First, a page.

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Assyrians

A culture ready for war, the Assyrians are a fierce, military-focused people with martial prowess driven by the noble classes who seek land and riches.

The Assyrian civilization developed into a succession of states and dynasties from the beginning of the second millennium until the seventh century BCE. At its peak in the eighth century BCE, the Assyrian empire controlled a territory comprising all of Mesopotamia, central Anatolia, the eastern edge of the Mediterranean, and the Nile Valley.

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The terms Assyria and Assyrian were created in the 19th century and come from the ancient name Assur (Aššur). They are used to describe at the same time a territory, a language, and a group of states. Established as an independent city-state in the 21st century BCE, Assur took advantage of its strategic position on the trade routes between Mesopotamia and Anatolia to assert control over its neighbors. Then, during two phases of expansion (from the 14th–13th and 9th–7th centuries BCE) the Assyrian kingdom assimilated the Mesopotamian kingdoms to form a vast empire. This growth was possible thanks in particular to its effective cavalry and war chariots. Expansionist states, these kingdoms and empires were ruled by a monarch who represented the earthly incarnation of the city’s tutelary deity, the god Assur. During their most aggressive phases of expansion, the Assyrian armies were known for their use of violence in their annual military campaigns. Acting as predatory armies, they engaged in pillaging, deportation, and acts of cruelty with an intensity that was uncommon for the time. The Assyrian kings were also great builders who would not hesitate to build -- or rebild -- a new capital city to demonstrate their power. These creations required huge amounts of labor, displaced tens of thousands of people, and required substantial food supplies to feed their populations.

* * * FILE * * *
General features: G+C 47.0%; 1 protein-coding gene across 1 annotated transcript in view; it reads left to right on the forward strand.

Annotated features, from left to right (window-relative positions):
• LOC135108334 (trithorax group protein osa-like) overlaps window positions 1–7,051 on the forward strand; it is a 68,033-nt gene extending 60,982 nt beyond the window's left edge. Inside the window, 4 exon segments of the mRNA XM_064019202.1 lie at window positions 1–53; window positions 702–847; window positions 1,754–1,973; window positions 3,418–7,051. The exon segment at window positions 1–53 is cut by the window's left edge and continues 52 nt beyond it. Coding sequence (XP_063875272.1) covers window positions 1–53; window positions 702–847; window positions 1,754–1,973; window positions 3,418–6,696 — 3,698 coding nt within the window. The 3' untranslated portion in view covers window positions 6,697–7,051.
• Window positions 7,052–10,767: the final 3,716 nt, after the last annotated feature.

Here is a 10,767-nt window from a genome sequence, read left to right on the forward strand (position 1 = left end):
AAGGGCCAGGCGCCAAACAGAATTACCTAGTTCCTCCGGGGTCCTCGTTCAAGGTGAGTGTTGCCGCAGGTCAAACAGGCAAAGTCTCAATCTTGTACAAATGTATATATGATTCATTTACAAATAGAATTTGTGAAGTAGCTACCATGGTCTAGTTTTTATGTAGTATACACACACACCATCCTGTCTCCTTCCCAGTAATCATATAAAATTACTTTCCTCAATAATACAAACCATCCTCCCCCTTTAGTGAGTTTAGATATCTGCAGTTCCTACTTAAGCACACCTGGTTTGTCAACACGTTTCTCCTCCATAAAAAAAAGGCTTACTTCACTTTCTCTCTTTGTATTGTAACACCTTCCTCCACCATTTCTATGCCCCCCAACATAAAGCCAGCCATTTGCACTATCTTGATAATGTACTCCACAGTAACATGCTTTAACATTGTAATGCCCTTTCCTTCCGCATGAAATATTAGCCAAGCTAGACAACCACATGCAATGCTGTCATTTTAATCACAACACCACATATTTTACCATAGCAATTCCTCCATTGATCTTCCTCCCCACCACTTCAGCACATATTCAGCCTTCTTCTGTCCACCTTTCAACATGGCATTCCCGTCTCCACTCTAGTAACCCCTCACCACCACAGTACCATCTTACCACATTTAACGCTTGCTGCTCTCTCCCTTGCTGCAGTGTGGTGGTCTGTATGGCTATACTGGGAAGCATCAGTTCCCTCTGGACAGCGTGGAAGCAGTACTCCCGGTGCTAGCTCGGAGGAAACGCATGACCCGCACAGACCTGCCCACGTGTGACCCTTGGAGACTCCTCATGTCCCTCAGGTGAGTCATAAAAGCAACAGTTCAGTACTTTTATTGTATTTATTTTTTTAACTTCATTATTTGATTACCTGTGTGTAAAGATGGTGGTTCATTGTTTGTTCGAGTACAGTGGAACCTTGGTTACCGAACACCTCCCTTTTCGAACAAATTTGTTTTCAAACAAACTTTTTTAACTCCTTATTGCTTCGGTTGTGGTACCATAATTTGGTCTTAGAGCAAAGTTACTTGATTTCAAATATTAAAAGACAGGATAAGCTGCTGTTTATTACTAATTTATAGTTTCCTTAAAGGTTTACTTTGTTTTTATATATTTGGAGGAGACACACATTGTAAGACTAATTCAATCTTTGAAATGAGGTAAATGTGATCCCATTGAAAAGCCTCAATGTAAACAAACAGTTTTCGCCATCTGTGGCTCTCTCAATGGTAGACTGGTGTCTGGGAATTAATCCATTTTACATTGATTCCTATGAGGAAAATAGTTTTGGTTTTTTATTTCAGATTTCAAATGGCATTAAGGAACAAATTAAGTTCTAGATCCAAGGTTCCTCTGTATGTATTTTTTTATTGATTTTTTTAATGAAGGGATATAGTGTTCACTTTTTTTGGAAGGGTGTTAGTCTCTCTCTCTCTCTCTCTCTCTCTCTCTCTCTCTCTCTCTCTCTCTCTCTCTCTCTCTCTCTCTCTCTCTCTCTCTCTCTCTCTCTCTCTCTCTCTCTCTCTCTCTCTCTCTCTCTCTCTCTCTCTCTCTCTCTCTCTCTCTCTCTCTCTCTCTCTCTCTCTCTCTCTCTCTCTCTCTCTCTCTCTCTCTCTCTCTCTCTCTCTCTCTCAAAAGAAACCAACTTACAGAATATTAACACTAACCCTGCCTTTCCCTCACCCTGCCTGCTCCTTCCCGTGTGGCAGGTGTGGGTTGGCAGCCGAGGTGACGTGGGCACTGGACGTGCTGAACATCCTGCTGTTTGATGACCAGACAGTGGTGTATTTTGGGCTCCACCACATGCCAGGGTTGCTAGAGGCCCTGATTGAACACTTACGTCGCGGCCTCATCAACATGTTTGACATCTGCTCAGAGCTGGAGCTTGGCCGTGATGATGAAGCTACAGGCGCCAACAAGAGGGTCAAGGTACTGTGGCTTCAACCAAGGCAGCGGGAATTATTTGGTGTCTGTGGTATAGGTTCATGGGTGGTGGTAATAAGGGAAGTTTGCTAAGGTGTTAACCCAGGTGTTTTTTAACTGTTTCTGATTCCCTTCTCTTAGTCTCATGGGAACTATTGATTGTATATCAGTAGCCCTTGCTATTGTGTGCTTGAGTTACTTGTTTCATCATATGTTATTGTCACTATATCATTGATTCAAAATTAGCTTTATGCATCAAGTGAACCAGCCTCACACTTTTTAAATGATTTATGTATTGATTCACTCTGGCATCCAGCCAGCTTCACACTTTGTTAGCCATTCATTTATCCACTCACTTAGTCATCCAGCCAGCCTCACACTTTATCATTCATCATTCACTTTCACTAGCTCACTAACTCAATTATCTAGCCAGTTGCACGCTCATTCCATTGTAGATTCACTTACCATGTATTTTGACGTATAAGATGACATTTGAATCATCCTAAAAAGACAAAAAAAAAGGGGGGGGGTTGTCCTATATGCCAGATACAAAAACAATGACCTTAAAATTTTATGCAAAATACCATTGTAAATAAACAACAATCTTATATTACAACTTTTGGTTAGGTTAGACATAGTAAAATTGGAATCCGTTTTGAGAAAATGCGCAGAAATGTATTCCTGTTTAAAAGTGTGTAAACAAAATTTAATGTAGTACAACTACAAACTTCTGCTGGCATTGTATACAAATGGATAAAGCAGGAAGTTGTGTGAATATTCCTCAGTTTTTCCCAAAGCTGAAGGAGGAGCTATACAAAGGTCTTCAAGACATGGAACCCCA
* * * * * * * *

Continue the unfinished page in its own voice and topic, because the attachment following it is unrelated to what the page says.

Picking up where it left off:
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The Assyrian Empire and civilization reached their height at the time of the death of King Assurbanipal in around 630 BCE, but collapsed abruptly only 21 years later. This sudden decline resulted from the vast resources required to maintain the Assyrian armies and which weakened the empire internally. The Assyrian civilization was subsequently dominated in the Near East by the Babylonian, Medes, and Elamite civilizations.